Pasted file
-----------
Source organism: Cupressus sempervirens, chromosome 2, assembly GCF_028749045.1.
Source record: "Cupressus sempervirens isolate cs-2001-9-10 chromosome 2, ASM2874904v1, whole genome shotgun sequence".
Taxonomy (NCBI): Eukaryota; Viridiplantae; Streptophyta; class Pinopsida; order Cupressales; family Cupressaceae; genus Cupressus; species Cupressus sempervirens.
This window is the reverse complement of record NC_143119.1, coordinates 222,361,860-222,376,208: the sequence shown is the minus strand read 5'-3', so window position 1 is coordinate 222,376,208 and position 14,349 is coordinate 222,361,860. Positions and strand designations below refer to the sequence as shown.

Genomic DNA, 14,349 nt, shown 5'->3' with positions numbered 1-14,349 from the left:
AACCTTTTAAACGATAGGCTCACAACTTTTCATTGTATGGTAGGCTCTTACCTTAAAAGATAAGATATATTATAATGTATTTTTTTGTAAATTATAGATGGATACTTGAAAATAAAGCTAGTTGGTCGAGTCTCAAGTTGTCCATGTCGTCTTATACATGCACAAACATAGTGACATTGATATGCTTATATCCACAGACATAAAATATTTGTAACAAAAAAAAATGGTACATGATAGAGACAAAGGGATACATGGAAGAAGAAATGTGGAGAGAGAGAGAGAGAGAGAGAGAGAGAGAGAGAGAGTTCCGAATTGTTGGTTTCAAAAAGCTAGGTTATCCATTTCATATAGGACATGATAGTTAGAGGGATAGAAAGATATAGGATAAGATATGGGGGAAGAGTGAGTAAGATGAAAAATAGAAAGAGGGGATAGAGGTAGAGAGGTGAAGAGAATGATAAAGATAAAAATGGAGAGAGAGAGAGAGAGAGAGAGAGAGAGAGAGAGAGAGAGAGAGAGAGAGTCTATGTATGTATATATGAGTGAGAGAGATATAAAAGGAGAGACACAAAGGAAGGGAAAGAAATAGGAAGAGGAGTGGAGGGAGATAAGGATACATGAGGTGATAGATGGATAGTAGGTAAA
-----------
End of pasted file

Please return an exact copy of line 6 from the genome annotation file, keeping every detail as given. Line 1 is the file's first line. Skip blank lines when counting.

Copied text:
AACCTTTTAAACGATAGGCTCACAACTTTTCATTGTATGGTAGGCTCTTACCTTAAAAGATAAGATATATTATAATGTATTTTTTTGTAAATTATAGATGGATACTTGAAAATAAAGCTAGTTGGTCGAGTCTCAAGTTGTCCATGTCGTCTTATACATGCACAAACATAGTGACATTGATATGCTTATATCCACAGACATAAAATATTTGTAACAAAAAAAAATGGTACATGATAGAGACAAAGGGATACATGGAAGAAGAAATGTGGAGAGAGAGAGAGAGAGAGAGAGAGAGAGAGAGAGAGTTCCGAATTGTTGGTTTCAAAAAGCTAGGTTATCCATTTCATATAGGACATGATAGTTAGAGGGATAGAAAGATATAGGATAAGATATGGGGGAAGAGTGAGTAAGATGAAAAATAGAAAGAGGGGATAGAGGTAGAGAGGTGAAGAGAATGATAAAGATAAAAATGGAGAGAGAGAGAGAGAGAGAGAGAGAGAGAGAGAGAGAGAGAGAGAGAGAGTCTATGTATGTATATATGAGTGAGAGAGATATAAAAGGAGAGACACAAAGGAAGGGAAAGAAATAGGAAGAGGAGTGGAGGGAGATAAGGATACATGAGGTGATAGATGGATAGTAGGTAAA